Pilot 'sucked out' of plane after cockpit windshield blows mid-flight

Pilot 'sucked out' of plane after cockpit windshield blows mid-flight

"The windshield burst suddenly and a loud noise was heard, and when I looked to the side, I saw that the co-pilot was already halfway out of the window".

The plane was vibrating strongly and it was impossible to read the instruments, said Mr Liu, who was hailed as a hero on social media.

Sichuan Airlines Flight 3U8633 left the central Chinese municipality of Chongqing on Monday bound for the Tibetan capital of Lhasa, which typically takes about three hours.

The cause of the break in the right windshield of the cockpit is yet to be ascertained as investigations are underway. It lasted for about five, six seconds.

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He described a harrowing scene.

The co-pilot, who was wearing a seatbelt, was fortunately pulled back in, only suffering scratches and a sprained wrist, the Civil Aviation Administration of China said, while another cabin crew member was also injured in the descent.

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Twenty-seven passengers received medical checkups in a hospital in Chengdu, but no injuries were detected.

The Captain requested an emergency landing and diverted to Chengdu in southern China where he landed the aircraft safely.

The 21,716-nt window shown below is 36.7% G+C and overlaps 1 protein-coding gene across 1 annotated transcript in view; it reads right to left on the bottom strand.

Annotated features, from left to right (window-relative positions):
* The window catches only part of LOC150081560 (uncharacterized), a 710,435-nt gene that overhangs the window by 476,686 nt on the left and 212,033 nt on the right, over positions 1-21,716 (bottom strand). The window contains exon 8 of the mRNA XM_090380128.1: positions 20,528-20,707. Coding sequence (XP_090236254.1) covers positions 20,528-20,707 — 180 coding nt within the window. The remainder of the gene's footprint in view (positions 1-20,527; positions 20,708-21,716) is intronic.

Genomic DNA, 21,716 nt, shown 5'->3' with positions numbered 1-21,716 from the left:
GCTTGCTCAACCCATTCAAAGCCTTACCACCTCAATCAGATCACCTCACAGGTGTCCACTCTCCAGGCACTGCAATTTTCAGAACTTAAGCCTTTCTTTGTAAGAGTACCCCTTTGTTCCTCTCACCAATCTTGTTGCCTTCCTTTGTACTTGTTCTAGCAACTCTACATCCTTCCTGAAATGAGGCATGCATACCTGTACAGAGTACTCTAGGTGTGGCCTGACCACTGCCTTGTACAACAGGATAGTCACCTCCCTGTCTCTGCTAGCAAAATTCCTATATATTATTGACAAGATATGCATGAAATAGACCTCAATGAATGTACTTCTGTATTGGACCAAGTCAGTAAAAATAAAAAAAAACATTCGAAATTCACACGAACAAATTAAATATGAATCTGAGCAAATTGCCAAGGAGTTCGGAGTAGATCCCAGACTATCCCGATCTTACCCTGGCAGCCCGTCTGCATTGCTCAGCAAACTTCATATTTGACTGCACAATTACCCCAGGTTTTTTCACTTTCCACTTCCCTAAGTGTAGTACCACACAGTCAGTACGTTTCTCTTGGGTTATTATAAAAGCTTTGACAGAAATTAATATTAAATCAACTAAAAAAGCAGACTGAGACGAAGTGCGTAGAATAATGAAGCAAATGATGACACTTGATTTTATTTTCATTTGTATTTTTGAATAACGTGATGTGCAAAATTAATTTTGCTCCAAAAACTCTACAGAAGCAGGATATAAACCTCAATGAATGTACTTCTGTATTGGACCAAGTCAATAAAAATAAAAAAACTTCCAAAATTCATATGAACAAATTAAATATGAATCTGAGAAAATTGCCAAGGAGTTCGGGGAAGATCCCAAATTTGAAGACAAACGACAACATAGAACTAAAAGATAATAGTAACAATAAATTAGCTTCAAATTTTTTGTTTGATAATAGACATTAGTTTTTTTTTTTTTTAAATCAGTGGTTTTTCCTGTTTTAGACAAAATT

Liu later said the accident reminded him of a similar incident with British Airways in 1990, when a windshield separated from its frame, and the captain was sucked out of the plane.

The A319-100 aircraft, with registration B-6419, is less than seven years old and was made in Airbus' Chinese factory in Tianjin.

A passenger, Zhao Shihai, told the China Youth Daily that he realized what was going on when he was woken up by strong turbulence, which later subsided after the flight crew managed to close the cockpit door that had been pushed open. "The oxygen masks on the plane all dropped out", he said.

"He had half of his body sucked out the broken windshield at that time due to the sudden change of pressure".

Reports suggest that the windshield was part of the original aircraft and had no previously recorded faults. This incident is very unusual and only further investigation will lead to a resolution, Zhang added.

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